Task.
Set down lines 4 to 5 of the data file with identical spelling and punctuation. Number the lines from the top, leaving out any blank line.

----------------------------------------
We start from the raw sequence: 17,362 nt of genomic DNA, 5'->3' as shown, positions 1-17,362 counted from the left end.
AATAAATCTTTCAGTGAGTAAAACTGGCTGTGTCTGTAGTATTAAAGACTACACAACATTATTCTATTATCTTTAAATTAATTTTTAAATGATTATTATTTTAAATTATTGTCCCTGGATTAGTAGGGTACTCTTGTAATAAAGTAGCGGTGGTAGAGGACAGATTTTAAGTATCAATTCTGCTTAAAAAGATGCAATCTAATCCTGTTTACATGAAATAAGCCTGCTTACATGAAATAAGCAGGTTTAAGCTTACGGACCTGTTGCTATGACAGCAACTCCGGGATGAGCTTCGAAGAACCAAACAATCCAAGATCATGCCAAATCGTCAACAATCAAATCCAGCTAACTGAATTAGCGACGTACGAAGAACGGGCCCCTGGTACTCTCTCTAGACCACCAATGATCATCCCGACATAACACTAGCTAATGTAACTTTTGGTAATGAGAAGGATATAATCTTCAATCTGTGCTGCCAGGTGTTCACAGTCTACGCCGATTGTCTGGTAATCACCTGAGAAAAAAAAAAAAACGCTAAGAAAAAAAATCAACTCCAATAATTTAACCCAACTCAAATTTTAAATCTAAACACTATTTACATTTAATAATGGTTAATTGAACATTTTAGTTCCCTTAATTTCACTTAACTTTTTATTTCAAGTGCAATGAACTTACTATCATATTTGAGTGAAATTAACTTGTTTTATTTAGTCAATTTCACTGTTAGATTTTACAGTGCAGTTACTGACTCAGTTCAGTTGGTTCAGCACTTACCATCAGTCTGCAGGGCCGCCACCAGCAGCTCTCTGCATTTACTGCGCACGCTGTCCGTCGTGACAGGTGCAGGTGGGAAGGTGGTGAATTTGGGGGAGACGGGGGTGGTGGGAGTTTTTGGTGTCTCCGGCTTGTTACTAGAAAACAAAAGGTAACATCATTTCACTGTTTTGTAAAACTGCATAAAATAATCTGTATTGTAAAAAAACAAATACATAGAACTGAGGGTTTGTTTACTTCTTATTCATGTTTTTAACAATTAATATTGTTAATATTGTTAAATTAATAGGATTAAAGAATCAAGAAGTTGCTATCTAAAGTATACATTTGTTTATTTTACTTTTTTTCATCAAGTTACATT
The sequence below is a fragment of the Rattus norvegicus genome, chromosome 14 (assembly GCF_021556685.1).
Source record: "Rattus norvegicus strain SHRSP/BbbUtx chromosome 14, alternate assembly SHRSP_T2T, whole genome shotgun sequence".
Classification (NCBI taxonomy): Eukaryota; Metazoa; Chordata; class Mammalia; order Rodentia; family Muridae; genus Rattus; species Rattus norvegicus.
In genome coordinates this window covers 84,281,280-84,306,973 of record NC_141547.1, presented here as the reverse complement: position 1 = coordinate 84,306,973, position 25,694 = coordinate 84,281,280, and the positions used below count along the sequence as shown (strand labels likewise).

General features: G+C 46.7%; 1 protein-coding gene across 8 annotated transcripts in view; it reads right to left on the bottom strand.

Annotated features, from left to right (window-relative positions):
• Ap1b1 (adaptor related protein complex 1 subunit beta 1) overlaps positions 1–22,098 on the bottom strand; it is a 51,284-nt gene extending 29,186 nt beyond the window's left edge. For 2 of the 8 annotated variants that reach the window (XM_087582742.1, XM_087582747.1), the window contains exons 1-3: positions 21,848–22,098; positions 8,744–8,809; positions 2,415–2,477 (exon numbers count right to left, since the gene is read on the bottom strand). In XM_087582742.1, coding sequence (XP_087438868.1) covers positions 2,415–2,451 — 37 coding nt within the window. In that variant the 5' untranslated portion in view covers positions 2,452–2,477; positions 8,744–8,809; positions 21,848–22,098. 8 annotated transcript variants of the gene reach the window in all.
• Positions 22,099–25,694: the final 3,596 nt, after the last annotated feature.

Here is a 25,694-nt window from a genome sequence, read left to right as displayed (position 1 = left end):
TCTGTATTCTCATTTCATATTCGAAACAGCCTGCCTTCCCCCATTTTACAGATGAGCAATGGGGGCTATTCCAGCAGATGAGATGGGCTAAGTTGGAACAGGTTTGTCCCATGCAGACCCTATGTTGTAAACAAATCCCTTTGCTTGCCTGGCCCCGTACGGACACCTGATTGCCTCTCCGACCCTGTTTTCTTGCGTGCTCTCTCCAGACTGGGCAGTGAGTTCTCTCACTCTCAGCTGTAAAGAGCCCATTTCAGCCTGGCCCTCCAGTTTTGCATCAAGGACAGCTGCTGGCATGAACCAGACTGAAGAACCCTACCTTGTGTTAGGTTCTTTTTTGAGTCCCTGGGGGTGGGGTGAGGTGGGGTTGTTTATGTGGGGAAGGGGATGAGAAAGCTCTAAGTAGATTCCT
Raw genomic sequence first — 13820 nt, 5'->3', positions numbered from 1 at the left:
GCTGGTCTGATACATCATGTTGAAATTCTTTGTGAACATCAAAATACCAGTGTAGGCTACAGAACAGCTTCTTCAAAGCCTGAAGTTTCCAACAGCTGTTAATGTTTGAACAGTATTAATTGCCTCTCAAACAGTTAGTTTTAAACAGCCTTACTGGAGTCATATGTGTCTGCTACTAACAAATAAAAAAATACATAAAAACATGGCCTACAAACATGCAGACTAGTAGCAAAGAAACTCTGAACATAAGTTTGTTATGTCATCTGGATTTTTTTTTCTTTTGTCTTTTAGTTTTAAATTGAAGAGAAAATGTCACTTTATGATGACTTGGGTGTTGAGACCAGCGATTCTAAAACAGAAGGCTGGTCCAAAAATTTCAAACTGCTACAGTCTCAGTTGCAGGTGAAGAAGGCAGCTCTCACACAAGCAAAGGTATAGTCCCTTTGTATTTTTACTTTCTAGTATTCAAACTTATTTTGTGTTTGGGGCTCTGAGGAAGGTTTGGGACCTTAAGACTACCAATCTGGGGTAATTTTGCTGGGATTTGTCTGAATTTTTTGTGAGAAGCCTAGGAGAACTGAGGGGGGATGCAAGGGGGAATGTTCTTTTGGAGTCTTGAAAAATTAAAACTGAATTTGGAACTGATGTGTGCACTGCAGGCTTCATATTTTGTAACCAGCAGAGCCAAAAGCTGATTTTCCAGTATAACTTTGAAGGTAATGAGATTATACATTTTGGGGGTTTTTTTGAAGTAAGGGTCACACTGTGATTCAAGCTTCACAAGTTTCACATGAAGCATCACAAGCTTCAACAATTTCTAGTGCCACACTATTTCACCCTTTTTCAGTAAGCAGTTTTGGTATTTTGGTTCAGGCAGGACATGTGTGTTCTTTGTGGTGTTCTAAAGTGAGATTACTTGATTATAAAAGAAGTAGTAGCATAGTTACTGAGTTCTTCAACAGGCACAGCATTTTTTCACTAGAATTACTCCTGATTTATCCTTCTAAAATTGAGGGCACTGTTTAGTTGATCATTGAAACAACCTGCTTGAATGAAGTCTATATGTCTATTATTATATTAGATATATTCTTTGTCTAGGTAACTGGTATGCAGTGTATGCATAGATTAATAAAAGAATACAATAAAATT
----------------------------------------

Source record: "Rattus norvegicus strain SHRSP/BbbUtx chromosome 14, alternate assembly SHRSP_T2T, whole genome shotgun sequence".
Classification (NCBI taxonomy): Eukaryota; Metazoa; Chordata; class Mammalia; order Rodentia; family Muridae; genus Rattus; species Rattus norvegicus.